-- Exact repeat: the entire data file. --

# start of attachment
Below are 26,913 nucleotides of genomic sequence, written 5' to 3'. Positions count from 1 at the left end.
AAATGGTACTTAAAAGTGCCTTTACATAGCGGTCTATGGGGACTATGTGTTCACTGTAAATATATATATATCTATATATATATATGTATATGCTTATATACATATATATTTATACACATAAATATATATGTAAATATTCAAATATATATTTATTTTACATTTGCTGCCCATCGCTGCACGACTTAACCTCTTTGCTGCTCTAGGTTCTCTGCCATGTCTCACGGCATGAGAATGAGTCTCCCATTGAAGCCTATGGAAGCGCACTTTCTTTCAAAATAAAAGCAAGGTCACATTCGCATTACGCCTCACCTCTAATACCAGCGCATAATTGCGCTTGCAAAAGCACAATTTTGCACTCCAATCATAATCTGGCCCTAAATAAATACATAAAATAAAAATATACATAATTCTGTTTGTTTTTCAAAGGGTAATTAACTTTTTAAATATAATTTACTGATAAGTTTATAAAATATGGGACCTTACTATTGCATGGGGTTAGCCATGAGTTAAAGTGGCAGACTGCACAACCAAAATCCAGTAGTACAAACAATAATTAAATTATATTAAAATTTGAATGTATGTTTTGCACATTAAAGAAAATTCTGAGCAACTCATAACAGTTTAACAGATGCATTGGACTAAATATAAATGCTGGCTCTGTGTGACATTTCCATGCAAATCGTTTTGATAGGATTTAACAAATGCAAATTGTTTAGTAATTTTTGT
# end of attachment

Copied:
Below are 26,913 nucleotides of genomic sequence, written 5' to 3'. Positions count from 1 at the left end.
AAATGGTACTTAAAAGTGCCTTTACATAGCGGTCTATGGGGACTATGTGTTCACTGTAAATATATATATATCTATATATATATATGTATATGCTTATATACATATATATTTATACACATAAATATATATGTAAATATTCAAATATATATTTATTTTACATTTGCTGCCCATCGCTGCACGACTTAACCTCTTTGCTGCTCTAGGTTCTCTGCCATGTCTCACGGCATGAGAATGAGTCTCCCATTGAAGCCTATGGAAGCGCACTTTCTTTCAAAATAAAAGCAAGGTCACATTCGCATTACGCCTCACCTCTAATACCAGCGCATAATTGCGCTTGCAAAAGCACAATTTTGCACTCCAATCATAATCTGGCCCTAAATAAATACATAAAATAAAAATATACATAATTCTGTTTGTTTTTCAAAGGGTAATTAACTTTTTAAATATAATTTACTGATAAGTTTATAAAATATGGGACCTTACTATTGCATGGGGTTAGCCATGAGTTAAAGTGGCAGACTGCACAACCAAAATCCAGTAGTACAAACAATAATTAAATTATATTAAAATTTGAATGTATGTTTTGCACATTAAAGAAAATTCTGAGCAACTCATAACAGTTTAACAGATGCATTGGACTAAATATAAATGCTGGCTCTGTGTGACATTTCCATGCAAATCGTTTTGATAGGATTTAACAAATGCAAATTGTTTAGTAATTTTTGT